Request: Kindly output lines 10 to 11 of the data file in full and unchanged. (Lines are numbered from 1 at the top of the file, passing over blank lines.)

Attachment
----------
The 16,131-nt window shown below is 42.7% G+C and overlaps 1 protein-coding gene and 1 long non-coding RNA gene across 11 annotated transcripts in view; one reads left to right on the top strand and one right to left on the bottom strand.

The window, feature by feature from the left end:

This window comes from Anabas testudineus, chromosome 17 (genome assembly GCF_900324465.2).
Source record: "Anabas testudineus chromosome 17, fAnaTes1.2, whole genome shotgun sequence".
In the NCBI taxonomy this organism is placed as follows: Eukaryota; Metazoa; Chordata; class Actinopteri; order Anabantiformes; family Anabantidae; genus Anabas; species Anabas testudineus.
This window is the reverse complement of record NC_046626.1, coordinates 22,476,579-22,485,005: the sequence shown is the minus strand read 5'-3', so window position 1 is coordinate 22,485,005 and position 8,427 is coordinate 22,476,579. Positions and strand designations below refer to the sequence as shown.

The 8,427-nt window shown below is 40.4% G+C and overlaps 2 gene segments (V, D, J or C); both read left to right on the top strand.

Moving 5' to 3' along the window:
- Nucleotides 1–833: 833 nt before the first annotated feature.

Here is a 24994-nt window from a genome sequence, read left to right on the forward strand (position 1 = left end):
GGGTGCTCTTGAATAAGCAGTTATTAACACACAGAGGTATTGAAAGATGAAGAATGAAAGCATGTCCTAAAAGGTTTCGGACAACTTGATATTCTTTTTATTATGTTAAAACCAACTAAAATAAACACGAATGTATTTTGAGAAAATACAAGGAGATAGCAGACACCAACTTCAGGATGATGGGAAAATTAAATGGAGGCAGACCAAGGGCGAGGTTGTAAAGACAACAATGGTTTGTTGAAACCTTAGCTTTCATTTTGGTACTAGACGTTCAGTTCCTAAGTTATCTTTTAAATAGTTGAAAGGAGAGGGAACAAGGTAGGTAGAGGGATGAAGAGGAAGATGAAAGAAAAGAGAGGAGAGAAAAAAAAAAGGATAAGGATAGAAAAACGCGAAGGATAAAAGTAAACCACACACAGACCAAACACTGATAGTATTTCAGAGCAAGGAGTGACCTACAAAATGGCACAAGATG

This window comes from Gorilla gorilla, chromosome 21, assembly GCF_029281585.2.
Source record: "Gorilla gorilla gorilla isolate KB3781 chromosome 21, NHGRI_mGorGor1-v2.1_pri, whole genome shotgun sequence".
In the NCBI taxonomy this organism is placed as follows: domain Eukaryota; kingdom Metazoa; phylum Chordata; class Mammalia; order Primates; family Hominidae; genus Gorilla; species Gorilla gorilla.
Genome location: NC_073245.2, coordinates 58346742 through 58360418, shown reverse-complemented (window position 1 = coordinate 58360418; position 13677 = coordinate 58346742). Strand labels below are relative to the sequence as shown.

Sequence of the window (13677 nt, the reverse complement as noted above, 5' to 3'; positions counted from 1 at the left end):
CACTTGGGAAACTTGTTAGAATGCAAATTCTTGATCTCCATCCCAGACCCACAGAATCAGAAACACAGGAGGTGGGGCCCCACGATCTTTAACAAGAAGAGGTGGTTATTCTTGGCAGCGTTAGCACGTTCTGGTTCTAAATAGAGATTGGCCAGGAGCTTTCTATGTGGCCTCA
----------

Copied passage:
Here is a 24994-nt window from a genome sequence, read left to right on the forward strand (position 1 = left end):
GGGTGCTCTTGAATAAGCAGTTATTAACACACAGAGGTATTGAAAGATGAAGAATGAAAGCATGTCCTAAAAGGTTTCGGACAACTTGATATTCTTTTTATTATGTTAAAACCAACTAAAATAAACACGAATGTATTTTGAGAAAATACAAGGAGATAGCAGACACCAACTTCAGGATGATGGGAAAATTAAATGGAGGCAGACCAAGGGCGAGGTTGTAAAGACAACAATGGTTTGTTGAAACCTTAGCTTTCATTTTGGTACTAGACGTTCAGTTCCTAAGTTATCTTTTAAATAGTTGAAAGGAGAGGGAACAAGGTAGGTAGAGGGATGAAGAGGAAGATGAAAGAAAAGAGAGGAGAGAAAAAAAAAAGGATAAGGATAGAAAAACGCGAAGGATAAAAGTAAACCACACACAGACCAAACACTGATAGTATTTCAGAGCAAGGAGTGACCTACAAAATGGCACAAGATG